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Lydia Barnett

Associate Professor

Ph.D., Stanford University, 2011
Curriculum Vitae


Geographic Field(s):  Medieval and Early Modern European History

Thematic Field(s):  Gender and Sexuality History; Religious History; History of Science, Technology, and Medicine; Environmental History

Principal Research Interest(s):  Early Modern Europe; History of Science; Environmental History


Lydia Barnett (Ph.D., Stanford University, 2011) is a historian of early modern Europe with a focus on Italy, Britain, and the Atlantic world and thematic interests in science, religion, gender, and the environment. Her first book, After the Flood: Imagining the Global Environment in Early Modern Europe (Johns Hopkins University Press, 2019), illuminates religion’s hidden role and complicated legacy in the emergence of a global environmental consciousness. From the late Renaissance through the early Enlightenment, and coincident with the Scientific Revolution and the Little Ice Age, Protestant and Catholic writers from across Europe and its American colonies drew on the biblical story of Noah’s Flood as a means of imagining the human capacity to destroy nature on a planetary scale, as well as human suffering from the environmental consequences of their own unintended actions. She is currently working on a second book project on invisible labor and gender in the eighteenth-century earth and environmental sciences. Her research has been supported by the National Science Foundation, the Charlotte Newcombe Foundation, the Gladys Krieble Delmas Foundation, and the Michigan Society of Fellows.



Articles and Book Chapters

  • Showing and Hiding: The Flickering Visibility of Earth Workers in the Archives of Earth Science,” History of Science (Pre-published Oct. 23, 2019)
  • “Giant Bones and the Taunton Stone: American Antiquities, World History, and the Protestant International,” in Empires of Knowledge: Scientific Networks in the Early Modern World, ed. Paula Findlen (Routledge, 2019), 225-45
  • “Strategies of Toleration: Talking Across Confessions in the Alpine Republic of Letters,” Eighteenth-Century Studies 48, no. 2 (2015): 141-57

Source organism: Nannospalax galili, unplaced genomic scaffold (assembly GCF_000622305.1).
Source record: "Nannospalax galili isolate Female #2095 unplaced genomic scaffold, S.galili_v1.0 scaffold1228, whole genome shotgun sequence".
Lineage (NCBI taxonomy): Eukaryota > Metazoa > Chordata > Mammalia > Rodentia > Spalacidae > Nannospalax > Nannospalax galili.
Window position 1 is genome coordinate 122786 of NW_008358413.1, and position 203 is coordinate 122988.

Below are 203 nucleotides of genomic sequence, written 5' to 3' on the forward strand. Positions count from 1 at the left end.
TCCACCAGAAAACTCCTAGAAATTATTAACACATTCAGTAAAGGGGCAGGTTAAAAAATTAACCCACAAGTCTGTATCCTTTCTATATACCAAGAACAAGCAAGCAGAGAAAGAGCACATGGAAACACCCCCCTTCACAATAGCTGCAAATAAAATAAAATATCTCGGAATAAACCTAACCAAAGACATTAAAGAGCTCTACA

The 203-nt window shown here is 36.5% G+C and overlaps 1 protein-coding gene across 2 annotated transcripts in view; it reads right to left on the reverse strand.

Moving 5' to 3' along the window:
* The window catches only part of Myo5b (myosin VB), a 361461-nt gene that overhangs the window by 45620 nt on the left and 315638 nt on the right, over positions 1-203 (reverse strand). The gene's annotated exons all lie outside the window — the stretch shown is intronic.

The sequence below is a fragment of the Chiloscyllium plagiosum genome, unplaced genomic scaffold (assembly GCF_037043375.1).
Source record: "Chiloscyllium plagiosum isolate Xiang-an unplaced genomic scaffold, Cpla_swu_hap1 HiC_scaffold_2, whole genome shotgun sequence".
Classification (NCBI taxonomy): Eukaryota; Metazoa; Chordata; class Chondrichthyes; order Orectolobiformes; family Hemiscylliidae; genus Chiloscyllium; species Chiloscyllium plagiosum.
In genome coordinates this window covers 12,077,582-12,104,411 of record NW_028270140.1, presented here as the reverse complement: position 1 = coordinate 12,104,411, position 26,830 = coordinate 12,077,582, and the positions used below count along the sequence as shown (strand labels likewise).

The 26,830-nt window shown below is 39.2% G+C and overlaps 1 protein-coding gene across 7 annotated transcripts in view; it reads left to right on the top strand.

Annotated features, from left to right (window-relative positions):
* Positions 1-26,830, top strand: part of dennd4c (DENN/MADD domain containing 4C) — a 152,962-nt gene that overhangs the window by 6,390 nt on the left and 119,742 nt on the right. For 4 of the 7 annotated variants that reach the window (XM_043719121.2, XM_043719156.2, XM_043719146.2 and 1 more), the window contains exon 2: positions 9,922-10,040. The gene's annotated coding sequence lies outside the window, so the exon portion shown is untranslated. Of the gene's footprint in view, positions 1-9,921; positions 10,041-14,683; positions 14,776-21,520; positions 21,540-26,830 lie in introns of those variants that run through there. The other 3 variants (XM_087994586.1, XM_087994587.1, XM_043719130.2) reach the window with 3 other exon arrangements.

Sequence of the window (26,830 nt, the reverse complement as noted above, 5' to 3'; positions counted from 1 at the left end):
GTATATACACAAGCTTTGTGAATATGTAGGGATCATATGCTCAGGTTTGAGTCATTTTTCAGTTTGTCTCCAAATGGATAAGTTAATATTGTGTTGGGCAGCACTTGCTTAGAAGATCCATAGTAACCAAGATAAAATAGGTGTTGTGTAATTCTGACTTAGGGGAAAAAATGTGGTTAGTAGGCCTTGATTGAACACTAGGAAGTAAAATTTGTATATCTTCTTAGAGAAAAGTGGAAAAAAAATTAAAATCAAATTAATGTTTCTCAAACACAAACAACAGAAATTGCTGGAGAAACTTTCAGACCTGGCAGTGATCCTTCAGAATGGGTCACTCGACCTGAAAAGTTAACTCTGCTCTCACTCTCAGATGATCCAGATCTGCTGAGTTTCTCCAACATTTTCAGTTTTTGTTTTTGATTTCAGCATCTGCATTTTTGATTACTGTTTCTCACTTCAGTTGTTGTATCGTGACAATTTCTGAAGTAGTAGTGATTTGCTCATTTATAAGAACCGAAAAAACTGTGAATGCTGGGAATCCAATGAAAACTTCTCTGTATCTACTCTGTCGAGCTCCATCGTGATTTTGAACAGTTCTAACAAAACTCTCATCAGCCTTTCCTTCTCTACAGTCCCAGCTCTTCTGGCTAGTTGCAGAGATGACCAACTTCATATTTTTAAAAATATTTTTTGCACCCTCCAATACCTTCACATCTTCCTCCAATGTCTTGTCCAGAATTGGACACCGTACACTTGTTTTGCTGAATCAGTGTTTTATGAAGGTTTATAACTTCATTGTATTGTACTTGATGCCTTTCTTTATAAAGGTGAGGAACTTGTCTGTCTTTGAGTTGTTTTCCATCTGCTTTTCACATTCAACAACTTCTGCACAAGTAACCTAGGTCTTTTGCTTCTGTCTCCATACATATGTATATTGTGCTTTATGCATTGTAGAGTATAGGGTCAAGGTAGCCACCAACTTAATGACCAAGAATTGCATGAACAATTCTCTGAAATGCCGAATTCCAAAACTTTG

• “The Theology of Climate Change: Sin as Agency in the Enlightenment’s Anthropocene,” Environmental History 20 (2015): 217-237
  • “Between Pleasure and Terror: Enlightenment Science and Maupertuis’ Letter on the Comet,” ‘Terra Firma’ special issue of Architectural Theory Review, 20, no. 1 (2015): 30-45

Teaching Interests

Professor Barnett teaches a variety of graduate and undergraduate courses in the history of science, environmental history and environmental studies, gender history, global history, and European history.

  • History 101: Gender and Science from the Middle Ages to the Present
  • History 201-1: Europe in the Medieval and Early Modern World
  • HIstory 251/EPC 390: The Politics of Disaster: A Global Environmental History
  • History 275-1: Science and Medicine in Early Modern Europe
  • History 395: Nature and Empire
  • History 430-2: Field Seminar in Early Modern European History
  • History 492/HUM 395: The Anthropocene and the Environmental Humanities

She welcomes applications from graduate students working in the history of early modern Europe and the North Atlantic world (16th-18th centuries), especially those interested in science, medicine, climate, the environment, race, gender, and decolonial approaches.

Recent Awards and Honors

  • 2019 Morris D. Forkosch Prize for the best first book in intellectual history, from the Journal of the History of Ideas
  • 2020 Kenshur Prize (shortlisted) for the best book in eighteenth-century studies, from the Center for Eighteenth-Century Studies at the University of Illinois-Bloomington